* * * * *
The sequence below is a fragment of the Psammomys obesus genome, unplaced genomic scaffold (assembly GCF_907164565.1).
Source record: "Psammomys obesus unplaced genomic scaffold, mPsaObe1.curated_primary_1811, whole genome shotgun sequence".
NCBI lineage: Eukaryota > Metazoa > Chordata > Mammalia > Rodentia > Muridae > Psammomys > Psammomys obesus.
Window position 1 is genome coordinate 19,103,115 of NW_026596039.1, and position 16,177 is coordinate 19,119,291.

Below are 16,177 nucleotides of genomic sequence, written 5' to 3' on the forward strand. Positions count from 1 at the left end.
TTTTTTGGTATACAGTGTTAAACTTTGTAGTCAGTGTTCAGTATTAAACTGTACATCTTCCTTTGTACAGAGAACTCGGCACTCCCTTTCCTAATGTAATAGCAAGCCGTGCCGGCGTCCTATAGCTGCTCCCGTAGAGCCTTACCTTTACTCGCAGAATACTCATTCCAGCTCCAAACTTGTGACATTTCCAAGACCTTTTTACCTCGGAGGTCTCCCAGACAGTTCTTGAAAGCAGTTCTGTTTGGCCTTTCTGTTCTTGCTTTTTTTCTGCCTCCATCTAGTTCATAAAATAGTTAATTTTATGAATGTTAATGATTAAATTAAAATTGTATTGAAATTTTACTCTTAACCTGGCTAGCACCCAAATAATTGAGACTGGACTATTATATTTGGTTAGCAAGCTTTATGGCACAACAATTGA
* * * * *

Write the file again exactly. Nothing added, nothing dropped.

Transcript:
The sequence below is a fragment of the Psammomys obesus genome, unplaced genomic scaffold (assembly GCF_907164565.1).
Source record: "Psammomys obesus unplaced genomic scaffold, mPsaObe1.curated_primary_1811, whole genome shotgun sequence".
NCBI lineage: Eukaryota > Metazoa > Chordata > Mammalia > Rodentia > Muridae > Psammomys > Psammomys obesus.
Window position 1 is genome coordinate 19,103,115 of NW_026596039.1, and position 16,177 is coordinate 19,119,291.

Below are 16,177 nucleotides of genomic sequence, written 5' to 3' on the forward strand. Positions count from 1 at the left end.
TTTTTTGGTATACAGTGTTAAACTTTGTAGTCAGTGTTCAGTATTAAACTGTACATCTTCCTTTGTACAGAGAACTCGGCACTCCCTTTCCTAATGTAATAGCAAGCCGTGCCGGCGTCCTATAGCTGCTCCCGTAGAGCCTTACCTTTACTCGCAGAATACTCATTCCAGCTCCAAACTTGTGACATTTCCAAGACCTTTTTACCTCGGAGGTCTCCCAGACAGTTCTTGAAAGCAGTTCTGTTTGGCCTTTCTGTTCTTGCTTTTTTTCTGCCTCCATCTAGTTCATAAAATAGTTAATTTTATGAATGTTAATGATTAAATTAAAATTGTATTGAAATTTTACTCTTAACCTGGCTAGCACCCAAATAATTGAGACTGGACTATTATATTTGGTTAGCAAGCTTTATGGCACAACAATTGA